So, my son is losing his best friend (her daughter, who will now be staying at her dad's parents and going to school where they live), and I'm still fighting depression and shock. Because I've only left my children with three people that we're not related to, and she was one.

Thursday, August 6, 2009

ArtFire Guild = Great Support Group!

From my love of spinning and dyeing, and from the relative isolation (physical, not total- I don't have any real spinning buddies nearby) in which I am learning these crafts, I've discovered a wish to share them with others. I want all knitters and crocheters to experience the wonderful tactile experience of working with good quality, natural fibers, and if I can help provide this sort of sensation I'll be a very happy person indeed.

I joined a Hyena Cart Congo (Serenity Tree) and opened a studio on ArtFire this spring to enable me to share my love of brilliant, saturated color and soft, fluffy, shiny fibers with others. And on ArtFire I found a lovely group of very supportive people in the 'Shops with Less Than (10) Sales' Guild. As you can tell from the name, the Guild is for people like me who are just starting out with online sales. The members help each other out with suggestions for online promotion, help in navigating studio setup, and take turns sponsoring a monthly "Where's Waldo" contest (for more information on the contest, you can visit the Guild blog).

The 'Shops with Less Sales' Guild members also take turns promoting each others' studios. So, without further ado, I'd like to introduce you to Rose Tree Creations. This studio features Swarovski crystal jewelry, polymer clay sculptures and pendants, and amigurumi creatures. You can see the studio's most recent listings in the RSS feed to the left, and the photo for this post is my favorite of the pendants.

Wednesday, August 5, 2009

After reading a thread on the Rav in Spinner Central about corespinning, I decided to try it during the Tour de Fleece. Hobbledehoy has a video tutorial about it, but for anyone who would rather be able to read or print out instructions, it goes something like this:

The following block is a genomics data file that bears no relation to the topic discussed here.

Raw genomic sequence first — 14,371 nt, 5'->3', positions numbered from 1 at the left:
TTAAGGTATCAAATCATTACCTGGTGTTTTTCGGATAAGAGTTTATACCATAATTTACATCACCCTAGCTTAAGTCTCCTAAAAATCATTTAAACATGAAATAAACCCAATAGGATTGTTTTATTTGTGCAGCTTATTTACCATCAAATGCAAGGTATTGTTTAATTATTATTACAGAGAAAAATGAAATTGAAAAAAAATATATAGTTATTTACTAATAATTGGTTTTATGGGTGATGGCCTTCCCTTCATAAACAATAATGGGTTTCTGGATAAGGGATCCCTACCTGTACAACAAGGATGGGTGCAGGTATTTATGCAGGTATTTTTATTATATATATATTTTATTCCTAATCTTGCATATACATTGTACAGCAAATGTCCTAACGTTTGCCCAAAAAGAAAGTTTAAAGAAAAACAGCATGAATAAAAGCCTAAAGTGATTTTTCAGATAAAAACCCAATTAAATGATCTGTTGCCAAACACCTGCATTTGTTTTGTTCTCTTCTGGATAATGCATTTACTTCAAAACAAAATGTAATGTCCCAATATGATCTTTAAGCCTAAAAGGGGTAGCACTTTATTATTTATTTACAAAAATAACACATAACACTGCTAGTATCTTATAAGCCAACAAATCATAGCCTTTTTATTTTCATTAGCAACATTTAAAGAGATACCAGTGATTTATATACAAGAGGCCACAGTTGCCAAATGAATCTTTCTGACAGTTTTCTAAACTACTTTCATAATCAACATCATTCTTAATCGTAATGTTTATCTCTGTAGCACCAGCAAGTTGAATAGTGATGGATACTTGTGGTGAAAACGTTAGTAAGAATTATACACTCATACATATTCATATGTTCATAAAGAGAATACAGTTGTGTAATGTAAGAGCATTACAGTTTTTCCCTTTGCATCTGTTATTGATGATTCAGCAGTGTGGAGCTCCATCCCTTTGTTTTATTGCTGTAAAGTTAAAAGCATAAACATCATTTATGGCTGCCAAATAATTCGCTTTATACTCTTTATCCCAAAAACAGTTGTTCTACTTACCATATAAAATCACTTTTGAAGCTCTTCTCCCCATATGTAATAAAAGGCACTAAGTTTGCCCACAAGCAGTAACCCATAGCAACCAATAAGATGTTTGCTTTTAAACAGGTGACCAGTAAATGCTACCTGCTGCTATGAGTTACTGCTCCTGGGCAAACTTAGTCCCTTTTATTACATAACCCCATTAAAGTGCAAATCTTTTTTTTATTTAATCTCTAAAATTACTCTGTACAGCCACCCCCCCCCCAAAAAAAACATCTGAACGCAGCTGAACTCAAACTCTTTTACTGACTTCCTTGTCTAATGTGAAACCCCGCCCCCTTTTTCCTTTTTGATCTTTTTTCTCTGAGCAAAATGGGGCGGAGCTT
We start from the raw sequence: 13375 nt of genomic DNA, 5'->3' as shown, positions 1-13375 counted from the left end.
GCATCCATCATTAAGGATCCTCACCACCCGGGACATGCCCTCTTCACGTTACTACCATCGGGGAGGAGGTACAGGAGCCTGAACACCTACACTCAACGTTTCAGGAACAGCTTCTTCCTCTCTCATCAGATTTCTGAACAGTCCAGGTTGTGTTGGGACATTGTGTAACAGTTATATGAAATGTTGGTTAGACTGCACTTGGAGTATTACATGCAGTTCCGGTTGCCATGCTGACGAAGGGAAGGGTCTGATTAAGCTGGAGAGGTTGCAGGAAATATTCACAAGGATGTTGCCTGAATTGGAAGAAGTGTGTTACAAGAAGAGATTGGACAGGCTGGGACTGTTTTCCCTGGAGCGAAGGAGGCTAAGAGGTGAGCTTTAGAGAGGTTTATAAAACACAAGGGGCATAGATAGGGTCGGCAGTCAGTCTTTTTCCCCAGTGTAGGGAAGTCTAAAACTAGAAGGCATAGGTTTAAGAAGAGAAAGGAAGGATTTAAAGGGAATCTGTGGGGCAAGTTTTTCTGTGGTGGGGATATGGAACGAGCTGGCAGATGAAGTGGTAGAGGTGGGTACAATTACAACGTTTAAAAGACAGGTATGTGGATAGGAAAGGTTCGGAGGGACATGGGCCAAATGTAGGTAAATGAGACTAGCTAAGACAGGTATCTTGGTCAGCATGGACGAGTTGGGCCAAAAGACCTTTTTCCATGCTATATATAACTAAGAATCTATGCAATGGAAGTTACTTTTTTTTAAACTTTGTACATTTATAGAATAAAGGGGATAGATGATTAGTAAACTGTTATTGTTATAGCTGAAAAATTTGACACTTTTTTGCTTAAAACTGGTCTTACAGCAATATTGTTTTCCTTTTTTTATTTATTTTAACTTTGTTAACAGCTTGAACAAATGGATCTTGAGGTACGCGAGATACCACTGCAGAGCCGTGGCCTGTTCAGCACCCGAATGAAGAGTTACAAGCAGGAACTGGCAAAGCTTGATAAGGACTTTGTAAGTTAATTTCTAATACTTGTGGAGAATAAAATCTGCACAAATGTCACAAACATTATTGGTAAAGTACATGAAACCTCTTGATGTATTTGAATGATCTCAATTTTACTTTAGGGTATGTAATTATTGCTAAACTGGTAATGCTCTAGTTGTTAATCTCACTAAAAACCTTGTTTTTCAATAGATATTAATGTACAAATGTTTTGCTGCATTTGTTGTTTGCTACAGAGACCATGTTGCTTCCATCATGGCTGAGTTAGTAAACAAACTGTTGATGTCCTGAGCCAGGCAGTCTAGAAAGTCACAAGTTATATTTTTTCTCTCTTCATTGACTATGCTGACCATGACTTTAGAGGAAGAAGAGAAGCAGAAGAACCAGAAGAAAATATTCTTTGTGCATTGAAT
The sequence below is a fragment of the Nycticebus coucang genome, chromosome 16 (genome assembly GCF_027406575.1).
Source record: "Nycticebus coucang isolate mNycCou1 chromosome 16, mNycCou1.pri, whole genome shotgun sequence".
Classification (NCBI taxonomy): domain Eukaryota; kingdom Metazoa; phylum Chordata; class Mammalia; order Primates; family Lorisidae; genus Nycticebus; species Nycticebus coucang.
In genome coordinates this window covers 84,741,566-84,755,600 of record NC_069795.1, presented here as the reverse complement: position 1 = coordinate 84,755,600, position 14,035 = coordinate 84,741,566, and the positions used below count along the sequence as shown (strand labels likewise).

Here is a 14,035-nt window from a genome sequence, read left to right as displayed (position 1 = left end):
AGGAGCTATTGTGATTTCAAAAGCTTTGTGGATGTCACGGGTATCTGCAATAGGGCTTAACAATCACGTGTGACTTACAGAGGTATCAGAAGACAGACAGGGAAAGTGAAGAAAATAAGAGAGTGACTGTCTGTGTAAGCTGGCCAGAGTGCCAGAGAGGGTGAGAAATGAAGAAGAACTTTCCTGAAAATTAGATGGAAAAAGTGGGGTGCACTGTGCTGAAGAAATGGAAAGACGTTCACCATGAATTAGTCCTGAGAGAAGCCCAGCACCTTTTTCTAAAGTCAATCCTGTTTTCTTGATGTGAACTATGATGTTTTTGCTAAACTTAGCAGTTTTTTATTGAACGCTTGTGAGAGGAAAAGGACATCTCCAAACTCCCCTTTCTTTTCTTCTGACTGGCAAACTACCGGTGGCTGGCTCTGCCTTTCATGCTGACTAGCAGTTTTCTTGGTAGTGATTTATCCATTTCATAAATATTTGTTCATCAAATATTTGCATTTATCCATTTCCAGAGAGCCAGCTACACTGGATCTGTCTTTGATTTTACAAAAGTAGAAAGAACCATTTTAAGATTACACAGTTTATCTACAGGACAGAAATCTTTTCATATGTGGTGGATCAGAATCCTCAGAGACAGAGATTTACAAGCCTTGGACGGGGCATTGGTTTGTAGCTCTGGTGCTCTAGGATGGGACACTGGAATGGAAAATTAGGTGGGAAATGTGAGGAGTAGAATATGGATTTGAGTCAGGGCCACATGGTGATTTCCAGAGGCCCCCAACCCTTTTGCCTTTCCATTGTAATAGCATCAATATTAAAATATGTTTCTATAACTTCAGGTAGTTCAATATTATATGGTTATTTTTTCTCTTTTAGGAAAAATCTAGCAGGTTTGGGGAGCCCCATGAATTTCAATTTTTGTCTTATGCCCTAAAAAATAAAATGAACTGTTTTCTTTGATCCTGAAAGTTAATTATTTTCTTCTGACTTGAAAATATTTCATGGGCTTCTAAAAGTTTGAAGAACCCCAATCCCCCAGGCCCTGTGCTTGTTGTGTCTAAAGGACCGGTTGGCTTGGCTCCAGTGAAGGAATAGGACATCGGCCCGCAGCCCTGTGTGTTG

-Spin a single that you like.
-Wind the thread/yarn/crochet cotton that you'll use for your core onto a drop spindle.
-Put your biggest bobbin onto the wheel, along with the flyer.
-Set the drive band on the largest (slowest) whirl.
-Attach the end of your core thread to the leader.
-Unwind enough thread from the bobbin that the spindle can spin freely, hanging from the thread in your left hand.
-Start spinning very slowly in the opposite direction from the way the single was spun, attaching the single to the core thread (just let it start to wrap itself around it) Hold the single at an 80 to 90 degree angle to the core, and when you see the core between the wraps of the single, push the single up the thread.
-Let the core thread turn freely in your hand to unwind the twist- it was already stable and if you add too much more twist, the yarn will kink up!

And just keep going until you're out of single, core, or patience with the project! (I found that sub-laceweight singles were NOT a good choice for this! It took way too long to spin only about 70 feet of yarn. Next time I'll try something heavier!

Sunday, July 19, 2009

Today's the day... a first blog post

I don't know how many times I've been told that I need to start a blog. So why have I resisted for so long? Is it the number of hours spent writing stories and papers as an English major? Nah, that was 15 years ago (almost!). Is it the fear of exposing myself to the masses and falling short of my hopes, broken, rejected and unread? No, so far this feels more like a diary or journal than something I expect anyone else to care about. So then, why? I think it may simply be the commitment of time. Writing on a regular basis obviously requires contemplation, coherent thought, and the time seated before the computer with hands available for on-going typing. And up until this point, I have been doing everything in life expecting to be interrupted. Planning to be interrupted and how to continue working around the interruptions by including my children in what I'm doing, or knowing that they will have to be distracted for the time left until I can finish. I know that there will still be those interruptions, but I am agreeing to give myself the leeway to work around them, and to not expect immediate perfection in this, a new enterprise.